Sunday, June 10, 2007
Backroom Attack Sinks Gen. Pace [Elaine Donnelly]
Last Friday Defense Secretary Robert Gates announced the premature replacement of Marine General Peter Pace as chairman of the Joint Chief of Staff. He appeared slightly sick; as if Tony Soprano had just given him an offer he could not refuse. Using words almost identical to those of Senate Armed Services Committee Chairman Carl Levin (D., Mich.), Defense Secretary Robert Gates expressed concern about a “divisive ordeal” that would have focused on the “past rather than the future.”
War always brings controversy and tough questions at confirmation hearings. Gen. Pace, who has been through the drill three times, is an articulate man. He would have stated his position on the war, and even his views on gays in the military, with conviction and poise. Chairman Pace will not have that opportunity, however, because partisan control of Congress has shifted to the Democrats.
Due to threatened rough water ahead, the military is losing not just one but two distinguished leaders. (Adm. Edmund G. Giambastiani cannot continue as Vice Chairman if a fellow Navy man, Adm. Mike Mullen, is confirmed as chairman.) Sen. Levin and colleagues on the SASC have effectively vetoed the president’s choice without a fight. The price of capitulation, which does not inspire confidence, could be higher than President Bush realizes today.
I have no inside information, but I see the fingerprints of SASC member Sen. Hillary Clinton all over this. To win in 2008, the New York Democrat and feminist must convince voters that she supports the troops and can be trusted as Commander in Chief. A vote on the re-nomination of Chairman Pace would have put her on the spot between her gay activist constituency and millions of voters who admire Peter Pace.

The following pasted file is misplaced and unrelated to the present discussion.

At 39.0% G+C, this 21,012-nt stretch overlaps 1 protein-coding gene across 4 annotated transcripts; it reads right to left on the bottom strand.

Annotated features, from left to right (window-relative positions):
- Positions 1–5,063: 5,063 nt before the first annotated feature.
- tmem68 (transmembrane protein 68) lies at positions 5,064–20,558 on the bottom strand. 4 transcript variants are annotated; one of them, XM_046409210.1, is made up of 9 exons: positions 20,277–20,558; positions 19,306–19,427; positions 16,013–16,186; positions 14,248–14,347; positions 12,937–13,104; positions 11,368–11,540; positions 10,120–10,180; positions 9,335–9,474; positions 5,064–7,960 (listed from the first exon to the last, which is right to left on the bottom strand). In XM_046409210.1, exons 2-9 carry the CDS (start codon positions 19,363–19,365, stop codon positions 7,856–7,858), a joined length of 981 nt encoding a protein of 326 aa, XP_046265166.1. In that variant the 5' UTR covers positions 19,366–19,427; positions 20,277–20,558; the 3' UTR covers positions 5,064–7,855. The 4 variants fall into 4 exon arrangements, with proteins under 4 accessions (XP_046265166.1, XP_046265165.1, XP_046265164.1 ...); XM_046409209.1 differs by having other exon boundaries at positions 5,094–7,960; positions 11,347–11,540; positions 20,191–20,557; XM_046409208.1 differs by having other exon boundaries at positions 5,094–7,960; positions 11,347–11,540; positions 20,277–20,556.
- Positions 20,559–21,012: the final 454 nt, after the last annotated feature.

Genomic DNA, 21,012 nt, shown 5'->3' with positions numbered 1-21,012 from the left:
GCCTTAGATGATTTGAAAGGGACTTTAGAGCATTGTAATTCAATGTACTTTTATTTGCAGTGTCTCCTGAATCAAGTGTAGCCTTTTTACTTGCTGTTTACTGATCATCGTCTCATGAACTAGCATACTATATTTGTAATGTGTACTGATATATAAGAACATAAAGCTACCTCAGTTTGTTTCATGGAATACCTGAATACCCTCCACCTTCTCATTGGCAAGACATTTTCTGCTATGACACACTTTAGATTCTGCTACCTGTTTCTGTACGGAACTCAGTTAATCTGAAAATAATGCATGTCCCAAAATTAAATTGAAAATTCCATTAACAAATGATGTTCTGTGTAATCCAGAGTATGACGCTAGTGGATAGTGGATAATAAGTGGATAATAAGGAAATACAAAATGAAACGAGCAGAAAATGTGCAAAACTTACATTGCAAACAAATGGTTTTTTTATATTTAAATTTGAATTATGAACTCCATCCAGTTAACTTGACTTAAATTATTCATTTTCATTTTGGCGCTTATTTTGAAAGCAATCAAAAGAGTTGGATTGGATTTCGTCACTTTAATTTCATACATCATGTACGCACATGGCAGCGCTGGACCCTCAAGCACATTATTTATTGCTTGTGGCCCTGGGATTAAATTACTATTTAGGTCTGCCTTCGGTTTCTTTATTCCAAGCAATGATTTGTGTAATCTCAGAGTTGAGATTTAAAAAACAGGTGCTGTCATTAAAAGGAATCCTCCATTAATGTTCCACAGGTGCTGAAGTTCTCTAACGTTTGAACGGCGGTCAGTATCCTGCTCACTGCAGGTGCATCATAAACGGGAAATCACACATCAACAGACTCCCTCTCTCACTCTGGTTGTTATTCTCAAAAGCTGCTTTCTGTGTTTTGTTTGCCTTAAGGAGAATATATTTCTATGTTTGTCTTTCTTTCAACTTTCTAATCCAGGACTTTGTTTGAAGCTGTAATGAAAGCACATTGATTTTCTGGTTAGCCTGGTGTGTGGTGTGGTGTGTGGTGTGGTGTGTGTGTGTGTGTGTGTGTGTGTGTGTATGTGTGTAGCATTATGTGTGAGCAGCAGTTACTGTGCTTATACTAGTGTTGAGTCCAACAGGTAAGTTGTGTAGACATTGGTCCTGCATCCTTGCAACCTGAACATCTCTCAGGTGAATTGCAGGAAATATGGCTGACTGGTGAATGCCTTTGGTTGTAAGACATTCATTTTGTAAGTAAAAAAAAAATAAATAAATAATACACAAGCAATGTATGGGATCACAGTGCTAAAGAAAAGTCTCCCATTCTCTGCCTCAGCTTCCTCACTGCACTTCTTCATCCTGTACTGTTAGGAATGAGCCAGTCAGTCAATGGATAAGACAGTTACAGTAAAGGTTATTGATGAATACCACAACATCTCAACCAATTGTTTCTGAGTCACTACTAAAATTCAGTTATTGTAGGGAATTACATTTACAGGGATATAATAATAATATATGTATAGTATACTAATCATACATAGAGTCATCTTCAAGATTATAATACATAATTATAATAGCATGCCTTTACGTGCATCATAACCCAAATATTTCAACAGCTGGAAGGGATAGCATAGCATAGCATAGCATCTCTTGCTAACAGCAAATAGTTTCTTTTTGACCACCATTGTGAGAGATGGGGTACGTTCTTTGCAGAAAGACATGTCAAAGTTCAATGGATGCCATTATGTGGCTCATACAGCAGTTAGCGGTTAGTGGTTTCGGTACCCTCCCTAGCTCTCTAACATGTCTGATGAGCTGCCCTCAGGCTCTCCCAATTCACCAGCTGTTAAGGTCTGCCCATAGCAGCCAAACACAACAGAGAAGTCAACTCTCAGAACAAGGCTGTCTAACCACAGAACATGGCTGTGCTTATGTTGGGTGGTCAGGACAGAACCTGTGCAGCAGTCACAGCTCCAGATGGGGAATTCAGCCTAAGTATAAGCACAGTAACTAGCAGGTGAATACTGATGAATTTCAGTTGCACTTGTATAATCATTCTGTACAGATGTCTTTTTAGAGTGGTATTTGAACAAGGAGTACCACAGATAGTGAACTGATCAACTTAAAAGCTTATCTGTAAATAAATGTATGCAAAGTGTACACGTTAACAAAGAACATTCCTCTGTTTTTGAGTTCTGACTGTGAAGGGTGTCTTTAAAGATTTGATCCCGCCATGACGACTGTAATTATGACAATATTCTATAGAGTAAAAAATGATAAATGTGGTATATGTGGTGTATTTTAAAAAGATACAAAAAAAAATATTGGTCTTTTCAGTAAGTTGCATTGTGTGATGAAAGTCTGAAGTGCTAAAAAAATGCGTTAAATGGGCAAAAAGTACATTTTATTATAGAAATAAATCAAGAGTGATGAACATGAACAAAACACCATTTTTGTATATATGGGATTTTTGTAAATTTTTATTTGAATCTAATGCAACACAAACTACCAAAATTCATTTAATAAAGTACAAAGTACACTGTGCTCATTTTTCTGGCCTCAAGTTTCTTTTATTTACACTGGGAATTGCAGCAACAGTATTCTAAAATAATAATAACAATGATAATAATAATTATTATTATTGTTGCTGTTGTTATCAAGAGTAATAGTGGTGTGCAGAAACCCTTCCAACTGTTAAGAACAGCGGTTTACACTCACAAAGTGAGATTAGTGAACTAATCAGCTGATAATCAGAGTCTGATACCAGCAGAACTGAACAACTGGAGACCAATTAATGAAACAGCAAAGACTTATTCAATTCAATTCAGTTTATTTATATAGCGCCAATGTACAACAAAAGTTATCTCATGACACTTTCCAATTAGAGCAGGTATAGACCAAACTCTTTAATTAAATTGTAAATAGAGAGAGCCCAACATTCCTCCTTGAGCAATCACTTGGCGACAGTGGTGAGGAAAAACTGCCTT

Sen. Clinton has a way of getting senior men of both parties to do her work for her. Pre-emptive removal of Gen. Pace excuses candidate Clinton of the responsibility to vote for or against re-confirmation. As a bonus, Hillary and other feminist senators get to vote for a liberal admiral, CNO Mike Mullen, an ardent advocate of “diversity” quotas and other controversial goals for the military.
Several commentators have suggested that Gen. Pace’s career was endangered last March when he expressed personal views regarding morality and gays in the military. A wave of name-calling and demands for an apology ensued, but as I explained in this article Gen. Pace had no reason to apologize for a law enacted by Congress. The 1993 statute banning homosexuals from the military reflects the views of people who see the issue in moral terms, but it uses secular language emphasizing military discipline.
Congressionally approved laws—including prohibitions against lying, stealing, and murder—should not be repealed just because they coincide with religious principles and moral codes such as the Ten Commandments.
Military people and voters who have supported administration policies on the war, or agree with Gen. Pace on traditional values, are receiving a demoralizing message. What’s worse, confirmation of Adm. Mike Mullen as chairman could advance the most liberal agenda for the military since Bill Clinton left office. In my next post, I will explain why.
06/10 10:05 AMShare